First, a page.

Due to its dependency on moderate climate conditions and its resistance to processing the Fusarium
toxin, deoxynivalenol (DON) can be often found in toxicologically-relevant concentrations in cereals in temperate climate zones [1
]. It is of special importance in pig production due to the high susceptibility of pigs, causing reduced feed intake and live weight gain, resulting in considerable economic losses [2
Several studies indicate that DON influences the systemic inflammatory response. The toxin exerts immune modulatory effects on blood leukocytes depending on the dose and frequency of exposure. Different studies have shown that a low dose exposure to Fusarium
toxins has an immune-stimulating effect due to an upregulation of transcriptional and post-transcriptional expression of cytokines, chemokines and inflammatory genes, whereas a high dose exposure has an immune-suppressive effect (reviewed in [5
]). It has further been shown that exposure to DON causes an altered immune response [6
] and liver cell metabolism [9
] to a subsequent lipopolysaccharide (LPS) challenge in vitro
and in vivo
Lipopolysaccharides form the major component of the outer cell membrane of Gram-negative bacteria and are responsible for the onset of an inflammatory response in the case of systemic LPS entry [11
]. Triggering similar (immune biological) pathways, a variety of infectious pathogens, such as Gram-positive and Gram-negative bacteria, viruses and fungi, leads to identical clinical sequelae commonly described with the term sepsis [12
]. Since infections with Gram-negative bacteria contribute to a substantial part of the sepsis cases worldwide, LPS-induced systemic inflammation is a well-established sepsis model in animals and humans [11
On a systemic level, the recognition of LPS by the immune system causes the release of pro-inflammatory cytokines. This leads to inflammation, apoptosis, causing endothelial dysfunction, and microcirculation thrombosis, resulting in perfusion heterogeneity and microcirculatory failure [12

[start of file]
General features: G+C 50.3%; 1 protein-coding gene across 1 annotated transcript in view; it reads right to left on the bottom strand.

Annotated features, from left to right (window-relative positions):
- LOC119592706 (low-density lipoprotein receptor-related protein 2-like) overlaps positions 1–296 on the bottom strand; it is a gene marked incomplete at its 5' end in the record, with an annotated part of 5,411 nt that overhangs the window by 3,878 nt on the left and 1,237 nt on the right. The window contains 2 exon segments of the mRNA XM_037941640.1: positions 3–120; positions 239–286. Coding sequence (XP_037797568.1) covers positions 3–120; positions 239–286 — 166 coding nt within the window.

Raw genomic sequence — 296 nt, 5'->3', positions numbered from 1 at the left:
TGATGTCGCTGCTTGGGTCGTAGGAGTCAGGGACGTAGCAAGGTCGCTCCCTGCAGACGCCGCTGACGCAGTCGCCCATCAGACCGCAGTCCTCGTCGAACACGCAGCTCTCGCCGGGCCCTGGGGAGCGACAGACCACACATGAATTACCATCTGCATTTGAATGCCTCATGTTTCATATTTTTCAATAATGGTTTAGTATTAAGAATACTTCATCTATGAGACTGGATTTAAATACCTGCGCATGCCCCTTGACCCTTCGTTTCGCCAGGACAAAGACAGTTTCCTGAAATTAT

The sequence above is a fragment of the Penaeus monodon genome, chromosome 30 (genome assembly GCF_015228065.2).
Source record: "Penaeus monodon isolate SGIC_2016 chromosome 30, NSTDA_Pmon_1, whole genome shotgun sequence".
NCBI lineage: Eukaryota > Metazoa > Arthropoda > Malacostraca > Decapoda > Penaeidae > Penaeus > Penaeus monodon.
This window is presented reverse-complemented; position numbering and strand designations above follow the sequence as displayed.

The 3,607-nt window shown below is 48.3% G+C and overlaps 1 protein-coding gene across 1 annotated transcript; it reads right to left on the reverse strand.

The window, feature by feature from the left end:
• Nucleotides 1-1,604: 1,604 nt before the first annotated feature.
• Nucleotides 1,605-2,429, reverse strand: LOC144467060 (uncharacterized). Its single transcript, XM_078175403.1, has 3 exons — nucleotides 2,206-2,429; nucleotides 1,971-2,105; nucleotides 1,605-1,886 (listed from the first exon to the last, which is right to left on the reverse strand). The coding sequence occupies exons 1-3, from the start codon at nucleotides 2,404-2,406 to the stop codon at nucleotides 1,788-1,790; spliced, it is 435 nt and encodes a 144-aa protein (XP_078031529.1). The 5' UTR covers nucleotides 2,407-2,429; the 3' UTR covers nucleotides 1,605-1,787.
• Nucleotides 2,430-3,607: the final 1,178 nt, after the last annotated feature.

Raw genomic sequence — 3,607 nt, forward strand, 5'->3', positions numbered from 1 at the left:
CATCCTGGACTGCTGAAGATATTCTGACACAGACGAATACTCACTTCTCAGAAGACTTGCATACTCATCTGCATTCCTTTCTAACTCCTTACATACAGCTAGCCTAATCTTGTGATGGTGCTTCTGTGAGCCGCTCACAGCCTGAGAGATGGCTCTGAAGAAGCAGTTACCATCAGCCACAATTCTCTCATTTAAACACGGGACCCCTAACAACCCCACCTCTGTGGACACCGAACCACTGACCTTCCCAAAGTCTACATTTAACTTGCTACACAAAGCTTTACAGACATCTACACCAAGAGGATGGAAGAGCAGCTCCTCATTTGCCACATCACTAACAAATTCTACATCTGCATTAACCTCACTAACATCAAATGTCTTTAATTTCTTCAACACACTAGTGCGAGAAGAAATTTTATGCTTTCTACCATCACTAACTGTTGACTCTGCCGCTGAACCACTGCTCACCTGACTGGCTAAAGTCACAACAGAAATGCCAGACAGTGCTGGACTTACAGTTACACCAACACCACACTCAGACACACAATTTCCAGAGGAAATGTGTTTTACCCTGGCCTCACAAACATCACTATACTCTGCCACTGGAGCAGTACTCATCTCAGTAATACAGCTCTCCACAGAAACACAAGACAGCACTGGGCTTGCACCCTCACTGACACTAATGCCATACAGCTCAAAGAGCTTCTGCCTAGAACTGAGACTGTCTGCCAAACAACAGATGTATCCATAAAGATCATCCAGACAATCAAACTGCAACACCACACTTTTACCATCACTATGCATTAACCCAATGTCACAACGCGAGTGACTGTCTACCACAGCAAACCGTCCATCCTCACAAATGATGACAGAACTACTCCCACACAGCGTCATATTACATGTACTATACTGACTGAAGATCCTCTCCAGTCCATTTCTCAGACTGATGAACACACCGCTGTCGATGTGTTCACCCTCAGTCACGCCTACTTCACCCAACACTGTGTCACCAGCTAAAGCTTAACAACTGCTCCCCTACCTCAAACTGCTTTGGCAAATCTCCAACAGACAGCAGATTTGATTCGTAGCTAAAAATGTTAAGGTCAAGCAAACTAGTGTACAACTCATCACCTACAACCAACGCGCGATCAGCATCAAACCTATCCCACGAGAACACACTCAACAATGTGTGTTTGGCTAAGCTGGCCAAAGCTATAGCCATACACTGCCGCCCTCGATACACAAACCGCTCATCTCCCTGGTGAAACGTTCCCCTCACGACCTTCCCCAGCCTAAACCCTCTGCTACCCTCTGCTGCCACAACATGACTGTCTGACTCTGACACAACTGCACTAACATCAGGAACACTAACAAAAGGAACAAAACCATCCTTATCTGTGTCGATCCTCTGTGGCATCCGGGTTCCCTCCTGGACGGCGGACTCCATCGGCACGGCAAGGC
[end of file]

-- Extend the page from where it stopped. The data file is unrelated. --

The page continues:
]. Clinically, these alterations manifest themselves in a variety of symptoms, such as hypothermia or hyperthermia, tachycardia, tachypnea, edema, central nervous dysfunction, leukocytosis and leukopenia [11
]. In concurrence with a pronounced inflammatory response, blood analysis reveals often lactic acidosis [18
], along with either dysglycemia depending on the stage of disease [17
As DON can be ubiquitous in cereals and pigs might be sub-acutely exposed on the one hand, while LPS is always present in the environment and commensal intestinal microbiota, on the other hand, pigs might be often co-exposed to both toxins at the same time. The liver possesses a central role in LPS detoxification [22
] or in metabolic and immunological homeostasis [24
] of, and it has been shown before that chronic exposure to DON leads to altered liver cell metabolism [9
]. We hypothesized that liver metabolism and hematological variables are altered in chronically-DON-fed animals during a subsequent LPS stimulus. An increase in systemic LPS can either be a consequence of a systemic infection [17
] or an increased passage from portal-drained viscera [25
]. In order to simulate these pathways of systemic LPS entrance and the consequences of a possible hepatic first-pass effect, we infused LPS pre- or post-hepatically. Arterial, jugular and portal blood metabolic variables were assessed to evaluate the role of the liver in this pathogenesis as a consequence of LPS infusion.
In this study, LPS was used to induce an inflammatory response. All LPS-treated pigs exhibited typical clinical symptoms of an acute phase response [16
], such as an increased respiratory rate, fever, tremor, cyanosis, followed by hyperemic conjunctivae, injected episcleral vessels or leukopenia (Tesch et al.
, 2015, submitted, [31
]). In all groups at time −30 min and within the control group over the course of the trial, no significant alterations of metabolic and hematological variables were observed, and all parameters were within their physiological range. It therefore can be stated that the performed manipulations, such as the surgery and the sampling procedure, did not constitute confounding factors.
All LPS-treated animals exhibited a lactic acidosis as a consequence of LPS infusion [13
]. Taking into consideration the observed p
and lactate concentrations, we deduced that at first, acidosis was caused by a decreased p
(respiratory acidosis) and later on originated from an increase in systemic lactate concentration (metabolic acidosis) [32
]. This is also mirrored in the variables BE and AG, which are a reflection of the different variables that affect the acid-base balance [33